Gaines made the turn at the halfway mark in front of the pack, and aware of his lead. As he made his way down the last lap, he kept reminding himself to dig deep and push as hard as he could in what would be the last individual race of his career. Although Stockwell was closing during the final strokes, Gaines got to the wall first in 49.80, with Stockwell earning the silver medal in 50.24. Johansson placed third in 50.31, just ahead of Heath in 50.41.

After turning to read the scoreboard, a jubilant Gaines threw his head back and jumped into the air, thrusting his right arm upward. Four years after what should have been his handshake with Olympic glory, Gaines recognized his career dream.

“Part of me feels like it was yesterday,” Gaines said. “I can remember specific details of the race. But another part me feels like that was another person. I’m not sure how I did all that. It would have been impossible without Richard Quick. He had such a knack for picking up things to help his athletes, and that’s what he did with the start. But more than a coach, he was always a confidant and friend.”

The excitement of Gaines was equally matched by the anger of Stockwell and Heath. The Australian, knowing he wasn’t set for the start of the race, twice slammed his fist against the wall, but then congratulated Gaines. The Australian delegation filed a protest on Stockwell’s behalf, but it was denied. As for Heath, he congratulated Gaines before exiting the pool irate with the start and the way it cost him early ground.

“I don’t want to take away anything from Rowdy,” Stockwell said. “I mean, he’s great. He’s been around for a long time and he knows what to look out for. It just wasn’t a fair start.”

Photo Courtesy: Taylor Brien

Gaines’ might have been forced to wait for his Olympic experience, but he certainly got the most out of the occasion. After winning the 100 freestyle, Gaines powered the United States to gold medals in the 400 freestyle relay and 400 medley relay, giving him three victories on his home soil. However, it wouldn’t be the last of his Olympic dalliances.

Following his athletic career, Gaines became involved in broadcasting and has been a commentator at every Olympic Games since 1992. The 2020 Olympics in Tokyo marked his eighth Olympiad behind the microphone. Listening to a broadcast in which Gaines is involved leaves no doubt about his genuine care for what is taking place in the pool. He is highly excitable, his voice frequently rising to a crescendo as a down-to-the-wire race is decided at the wall.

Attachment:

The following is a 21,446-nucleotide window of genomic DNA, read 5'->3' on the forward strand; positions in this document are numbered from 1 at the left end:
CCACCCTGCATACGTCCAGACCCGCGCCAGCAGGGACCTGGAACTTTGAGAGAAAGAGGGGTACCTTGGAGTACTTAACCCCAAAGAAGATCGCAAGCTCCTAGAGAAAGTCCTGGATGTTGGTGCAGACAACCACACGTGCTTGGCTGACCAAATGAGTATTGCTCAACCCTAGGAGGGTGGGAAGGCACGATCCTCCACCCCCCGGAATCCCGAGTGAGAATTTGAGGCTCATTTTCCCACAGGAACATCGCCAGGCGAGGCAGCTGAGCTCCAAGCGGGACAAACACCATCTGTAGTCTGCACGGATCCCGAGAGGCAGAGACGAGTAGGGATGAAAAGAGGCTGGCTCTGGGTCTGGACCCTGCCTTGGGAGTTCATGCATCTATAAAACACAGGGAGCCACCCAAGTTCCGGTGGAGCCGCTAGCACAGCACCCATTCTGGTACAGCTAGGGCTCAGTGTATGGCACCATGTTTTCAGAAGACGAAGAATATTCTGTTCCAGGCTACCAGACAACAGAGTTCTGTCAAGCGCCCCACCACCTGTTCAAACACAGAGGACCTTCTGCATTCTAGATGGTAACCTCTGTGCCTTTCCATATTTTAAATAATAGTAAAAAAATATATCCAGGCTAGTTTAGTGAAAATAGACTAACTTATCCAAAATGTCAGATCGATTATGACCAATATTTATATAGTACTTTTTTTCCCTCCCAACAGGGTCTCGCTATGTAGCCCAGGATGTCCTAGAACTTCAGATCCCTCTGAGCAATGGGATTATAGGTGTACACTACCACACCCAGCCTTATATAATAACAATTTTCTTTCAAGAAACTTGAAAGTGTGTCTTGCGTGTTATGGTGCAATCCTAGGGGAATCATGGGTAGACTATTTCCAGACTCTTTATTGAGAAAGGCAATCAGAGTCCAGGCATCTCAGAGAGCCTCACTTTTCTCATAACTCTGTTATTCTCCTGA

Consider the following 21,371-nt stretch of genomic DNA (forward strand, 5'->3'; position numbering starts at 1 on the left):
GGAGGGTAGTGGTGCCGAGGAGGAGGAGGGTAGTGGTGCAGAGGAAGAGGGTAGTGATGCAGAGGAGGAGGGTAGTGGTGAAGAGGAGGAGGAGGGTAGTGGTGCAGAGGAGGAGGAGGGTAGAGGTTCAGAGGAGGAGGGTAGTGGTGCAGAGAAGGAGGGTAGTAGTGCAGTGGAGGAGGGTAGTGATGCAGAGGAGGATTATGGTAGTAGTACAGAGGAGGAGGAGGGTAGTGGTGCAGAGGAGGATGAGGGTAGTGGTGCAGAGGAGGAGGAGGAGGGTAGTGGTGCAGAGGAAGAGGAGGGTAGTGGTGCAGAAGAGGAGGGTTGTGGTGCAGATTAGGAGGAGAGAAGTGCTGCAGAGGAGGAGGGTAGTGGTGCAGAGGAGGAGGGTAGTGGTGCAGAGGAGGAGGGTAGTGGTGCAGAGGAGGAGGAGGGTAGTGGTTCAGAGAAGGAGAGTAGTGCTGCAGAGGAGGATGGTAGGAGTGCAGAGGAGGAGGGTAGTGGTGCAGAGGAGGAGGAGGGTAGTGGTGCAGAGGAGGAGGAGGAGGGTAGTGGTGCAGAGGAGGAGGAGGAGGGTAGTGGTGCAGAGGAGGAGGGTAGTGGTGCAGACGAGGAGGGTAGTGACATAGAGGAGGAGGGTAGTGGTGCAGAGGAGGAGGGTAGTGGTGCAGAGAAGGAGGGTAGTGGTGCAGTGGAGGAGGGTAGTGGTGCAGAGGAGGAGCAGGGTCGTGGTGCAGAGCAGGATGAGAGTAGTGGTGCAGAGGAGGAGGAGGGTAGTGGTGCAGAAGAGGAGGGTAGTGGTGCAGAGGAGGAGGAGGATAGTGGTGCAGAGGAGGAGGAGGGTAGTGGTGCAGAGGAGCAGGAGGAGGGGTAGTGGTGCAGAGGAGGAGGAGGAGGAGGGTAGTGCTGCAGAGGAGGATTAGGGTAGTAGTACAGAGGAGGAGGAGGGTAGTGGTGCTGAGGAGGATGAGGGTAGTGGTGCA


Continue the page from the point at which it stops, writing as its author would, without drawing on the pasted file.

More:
Although some fans of the sport object to Gaines’ approach, he doesn’t apologize for his style. Enthusiasm is his calling card. Perhaps his most-famous call was at the 2008 Olympics in Beijing, when Jazon Lezak anchored the United States to an improbable victory in the 400 freestyle relay, in the process keeping alive Michael Phelps’ pursuit of eight gold medals.

“The first and foremost thing I try to bring to my announcing is passion,” Gaines said. “People can question some of my knowledge and my language or grammar, but they can’t question my passion. I hope that’s something that comes across because it’s genuine and I love doing it. I have the best seat in the house.”

An affable man who remains active in operating swim clinics, Gaines is one of the most recognizable faces of the sport. He can tell stories about races he has witnessed and ones in which he has taken part. It would be difficult to find a better story than the tale of his 1984 gold medal, which capped a journey from heartache to elation.

“I’ll tell you the truth. I was preparing my loser’s speech,” Gaines said of 1984. “I felt if I lost, I would come out and be gracious. I was going to say that I thought I had contributed to the sport and that I’ve got nothing to be ashamed of. It would hurt for the rest of my life. But I would have said it was worth it.

“(Olympic Coach Don Gambril) realized that I needed to stick around for my own sense of sanity. I think if I had quit, 20 years down the line I would have jumped out of the 20th floor, just from wondering if I could have made it or not. I felt in my heart that I needed to do this. He asked me if it was worth it. I told him, yeah, it was worth it. I’d go through another four years for this feeling. There’s so many of us who have been around for so long (since the 1980 boycott). You might get tired of hearing it, but we went through hell in 1980. But it was worth it.”